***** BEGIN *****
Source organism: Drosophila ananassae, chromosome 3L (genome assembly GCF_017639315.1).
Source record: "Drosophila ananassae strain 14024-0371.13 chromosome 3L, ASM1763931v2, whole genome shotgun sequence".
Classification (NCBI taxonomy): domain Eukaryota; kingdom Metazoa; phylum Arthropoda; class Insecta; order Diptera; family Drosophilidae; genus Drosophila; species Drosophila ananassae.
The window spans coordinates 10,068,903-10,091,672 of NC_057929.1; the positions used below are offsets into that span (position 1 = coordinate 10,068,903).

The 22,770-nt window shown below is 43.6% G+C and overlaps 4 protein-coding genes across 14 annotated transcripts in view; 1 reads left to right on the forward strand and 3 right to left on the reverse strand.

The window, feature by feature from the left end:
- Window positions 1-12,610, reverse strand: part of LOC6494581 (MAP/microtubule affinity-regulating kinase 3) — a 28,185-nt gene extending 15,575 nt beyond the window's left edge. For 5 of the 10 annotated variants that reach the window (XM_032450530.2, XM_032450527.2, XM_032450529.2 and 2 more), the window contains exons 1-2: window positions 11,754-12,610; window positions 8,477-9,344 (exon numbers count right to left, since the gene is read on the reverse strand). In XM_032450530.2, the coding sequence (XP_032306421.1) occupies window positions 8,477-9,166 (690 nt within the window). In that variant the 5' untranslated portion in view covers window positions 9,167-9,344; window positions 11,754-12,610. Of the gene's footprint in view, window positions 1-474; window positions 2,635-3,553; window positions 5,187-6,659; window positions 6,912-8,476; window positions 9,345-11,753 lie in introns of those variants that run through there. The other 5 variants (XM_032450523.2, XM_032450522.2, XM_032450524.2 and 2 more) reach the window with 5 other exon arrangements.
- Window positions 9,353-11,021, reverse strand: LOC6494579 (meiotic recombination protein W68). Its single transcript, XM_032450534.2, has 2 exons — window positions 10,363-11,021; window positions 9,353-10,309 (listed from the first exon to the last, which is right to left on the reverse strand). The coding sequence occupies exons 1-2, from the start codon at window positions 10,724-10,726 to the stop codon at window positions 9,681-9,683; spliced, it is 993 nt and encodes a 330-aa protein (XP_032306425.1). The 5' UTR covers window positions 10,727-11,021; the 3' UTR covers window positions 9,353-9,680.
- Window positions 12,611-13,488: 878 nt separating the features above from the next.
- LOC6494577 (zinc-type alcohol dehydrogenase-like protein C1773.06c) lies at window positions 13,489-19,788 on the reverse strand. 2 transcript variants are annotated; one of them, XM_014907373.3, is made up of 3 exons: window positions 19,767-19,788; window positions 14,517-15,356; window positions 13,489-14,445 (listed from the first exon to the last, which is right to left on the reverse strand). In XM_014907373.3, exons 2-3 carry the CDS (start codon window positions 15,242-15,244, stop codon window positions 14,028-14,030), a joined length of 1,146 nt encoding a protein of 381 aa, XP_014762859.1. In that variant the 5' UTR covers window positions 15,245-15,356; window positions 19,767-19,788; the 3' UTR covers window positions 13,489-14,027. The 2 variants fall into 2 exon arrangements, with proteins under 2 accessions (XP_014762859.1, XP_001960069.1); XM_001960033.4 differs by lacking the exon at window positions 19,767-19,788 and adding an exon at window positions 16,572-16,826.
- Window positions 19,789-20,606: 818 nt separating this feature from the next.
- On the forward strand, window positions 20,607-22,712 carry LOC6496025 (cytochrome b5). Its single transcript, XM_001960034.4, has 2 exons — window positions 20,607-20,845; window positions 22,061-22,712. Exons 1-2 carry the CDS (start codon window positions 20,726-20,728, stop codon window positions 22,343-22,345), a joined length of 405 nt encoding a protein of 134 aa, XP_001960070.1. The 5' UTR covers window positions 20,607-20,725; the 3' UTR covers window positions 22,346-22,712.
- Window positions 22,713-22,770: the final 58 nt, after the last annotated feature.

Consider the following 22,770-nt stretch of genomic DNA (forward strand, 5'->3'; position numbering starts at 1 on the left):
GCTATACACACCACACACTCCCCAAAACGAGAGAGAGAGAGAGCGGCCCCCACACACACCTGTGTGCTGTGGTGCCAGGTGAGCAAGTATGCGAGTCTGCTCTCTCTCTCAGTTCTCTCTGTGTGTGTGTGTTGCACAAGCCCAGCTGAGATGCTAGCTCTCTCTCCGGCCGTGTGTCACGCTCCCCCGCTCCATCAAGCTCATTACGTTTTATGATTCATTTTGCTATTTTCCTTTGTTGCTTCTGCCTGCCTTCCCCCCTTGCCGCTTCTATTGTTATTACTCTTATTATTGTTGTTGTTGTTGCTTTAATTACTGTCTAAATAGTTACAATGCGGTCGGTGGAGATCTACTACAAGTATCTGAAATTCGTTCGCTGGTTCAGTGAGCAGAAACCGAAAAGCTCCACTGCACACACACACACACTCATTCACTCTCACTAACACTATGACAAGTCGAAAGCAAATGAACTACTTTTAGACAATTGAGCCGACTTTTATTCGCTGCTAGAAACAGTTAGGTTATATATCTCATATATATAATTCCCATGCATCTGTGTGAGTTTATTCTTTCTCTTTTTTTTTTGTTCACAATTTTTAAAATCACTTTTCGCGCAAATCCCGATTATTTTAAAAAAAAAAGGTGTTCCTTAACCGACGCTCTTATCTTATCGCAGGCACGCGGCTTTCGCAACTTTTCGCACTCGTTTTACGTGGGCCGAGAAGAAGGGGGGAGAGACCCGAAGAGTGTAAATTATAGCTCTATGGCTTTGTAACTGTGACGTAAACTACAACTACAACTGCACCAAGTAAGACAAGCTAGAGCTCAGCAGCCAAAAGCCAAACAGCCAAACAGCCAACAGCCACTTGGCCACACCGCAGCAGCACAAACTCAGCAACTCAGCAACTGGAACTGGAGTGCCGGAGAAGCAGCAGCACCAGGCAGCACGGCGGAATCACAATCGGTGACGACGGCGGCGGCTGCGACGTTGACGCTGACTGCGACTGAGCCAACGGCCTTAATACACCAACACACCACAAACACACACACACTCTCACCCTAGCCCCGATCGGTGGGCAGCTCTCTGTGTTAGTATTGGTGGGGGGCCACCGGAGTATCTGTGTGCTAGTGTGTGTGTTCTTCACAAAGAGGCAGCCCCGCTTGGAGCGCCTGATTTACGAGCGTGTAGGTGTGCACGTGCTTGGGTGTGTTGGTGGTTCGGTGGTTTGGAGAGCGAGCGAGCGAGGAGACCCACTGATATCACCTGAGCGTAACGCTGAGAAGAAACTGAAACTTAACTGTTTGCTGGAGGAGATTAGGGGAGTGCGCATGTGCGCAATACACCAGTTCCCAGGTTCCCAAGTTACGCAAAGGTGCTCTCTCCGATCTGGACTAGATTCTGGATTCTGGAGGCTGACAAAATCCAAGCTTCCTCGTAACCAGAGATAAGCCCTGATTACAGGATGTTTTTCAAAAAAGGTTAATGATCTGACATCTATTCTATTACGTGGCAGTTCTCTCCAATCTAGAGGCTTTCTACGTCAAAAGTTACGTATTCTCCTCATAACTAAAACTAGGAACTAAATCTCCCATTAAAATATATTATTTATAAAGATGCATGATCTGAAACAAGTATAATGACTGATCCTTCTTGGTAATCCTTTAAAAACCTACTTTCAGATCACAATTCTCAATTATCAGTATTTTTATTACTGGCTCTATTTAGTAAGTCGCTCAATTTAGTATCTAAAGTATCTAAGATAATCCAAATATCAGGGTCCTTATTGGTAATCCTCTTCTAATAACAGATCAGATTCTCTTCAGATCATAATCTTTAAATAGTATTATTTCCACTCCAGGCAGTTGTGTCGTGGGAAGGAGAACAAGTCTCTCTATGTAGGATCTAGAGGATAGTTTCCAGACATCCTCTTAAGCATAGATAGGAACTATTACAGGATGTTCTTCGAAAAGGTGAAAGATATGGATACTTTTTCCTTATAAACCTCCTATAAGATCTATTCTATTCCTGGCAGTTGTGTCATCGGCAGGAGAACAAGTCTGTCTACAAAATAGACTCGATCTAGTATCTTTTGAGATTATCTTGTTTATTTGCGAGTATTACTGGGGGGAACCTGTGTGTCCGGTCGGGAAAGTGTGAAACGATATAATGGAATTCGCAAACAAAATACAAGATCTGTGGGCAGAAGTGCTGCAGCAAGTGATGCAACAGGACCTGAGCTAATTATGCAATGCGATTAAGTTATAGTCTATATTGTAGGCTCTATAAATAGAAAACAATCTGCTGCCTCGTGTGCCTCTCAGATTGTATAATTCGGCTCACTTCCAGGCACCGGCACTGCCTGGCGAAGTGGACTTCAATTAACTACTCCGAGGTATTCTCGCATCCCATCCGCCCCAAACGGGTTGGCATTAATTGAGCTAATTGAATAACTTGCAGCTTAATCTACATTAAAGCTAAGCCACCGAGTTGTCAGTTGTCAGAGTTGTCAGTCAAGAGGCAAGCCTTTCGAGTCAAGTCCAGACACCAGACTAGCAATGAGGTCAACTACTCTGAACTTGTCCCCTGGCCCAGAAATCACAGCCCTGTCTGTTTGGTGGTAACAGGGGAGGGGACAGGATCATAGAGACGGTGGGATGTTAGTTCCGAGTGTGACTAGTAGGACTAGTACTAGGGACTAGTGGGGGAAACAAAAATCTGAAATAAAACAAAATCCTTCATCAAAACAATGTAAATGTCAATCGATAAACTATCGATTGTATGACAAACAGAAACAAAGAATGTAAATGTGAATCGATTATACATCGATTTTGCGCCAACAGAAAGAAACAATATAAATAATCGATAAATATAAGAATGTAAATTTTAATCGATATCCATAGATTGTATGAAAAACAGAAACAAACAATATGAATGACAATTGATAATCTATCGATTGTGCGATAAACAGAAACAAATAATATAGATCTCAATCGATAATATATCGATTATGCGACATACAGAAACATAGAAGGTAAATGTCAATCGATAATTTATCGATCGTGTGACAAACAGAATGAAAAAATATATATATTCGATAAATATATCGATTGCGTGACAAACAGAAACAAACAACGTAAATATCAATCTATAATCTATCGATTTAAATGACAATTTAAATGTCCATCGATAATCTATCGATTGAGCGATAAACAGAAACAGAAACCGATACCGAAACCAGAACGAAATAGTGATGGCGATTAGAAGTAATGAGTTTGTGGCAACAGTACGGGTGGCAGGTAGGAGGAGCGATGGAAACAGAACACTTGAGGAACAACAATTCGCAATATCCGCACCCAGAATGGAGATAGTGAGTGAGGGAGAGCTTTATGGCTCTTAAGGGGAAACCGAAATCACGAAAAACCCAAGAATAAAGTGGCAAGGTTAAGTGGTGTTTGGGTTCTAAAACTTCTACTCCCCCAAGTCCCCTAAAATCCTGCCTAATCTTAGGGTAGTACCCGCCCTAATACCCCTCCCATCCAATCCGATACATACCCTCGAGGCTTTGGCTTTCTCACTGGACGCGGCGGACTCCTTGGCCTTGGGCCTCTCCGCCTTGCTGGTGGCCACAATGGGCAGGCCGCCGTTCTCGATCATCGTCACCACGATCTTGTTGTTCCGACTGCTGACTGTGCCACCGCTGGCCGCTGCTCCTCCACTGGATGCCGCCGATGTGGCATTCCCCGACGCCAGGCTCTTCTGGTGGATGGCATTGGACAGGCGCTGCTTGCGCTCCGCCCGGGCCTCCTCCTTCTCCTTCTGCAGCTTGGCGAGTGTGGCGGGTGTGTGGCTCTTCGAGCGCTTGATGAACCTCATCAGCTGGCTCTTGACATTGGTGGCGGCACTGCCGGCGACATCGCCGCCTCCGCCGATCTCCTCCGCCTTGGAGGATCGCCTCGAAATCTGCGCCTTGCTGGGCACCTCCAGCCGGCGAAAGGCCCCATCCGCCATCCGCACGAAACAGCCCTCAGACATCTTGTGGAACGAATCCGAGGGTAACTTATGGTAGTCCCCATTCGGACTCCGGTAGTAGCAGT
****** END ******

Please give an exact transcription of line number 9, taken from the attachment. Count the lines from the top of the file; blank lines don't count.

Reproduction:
- Window positions 12,611-13,488: 878 nt separating the features above from the next.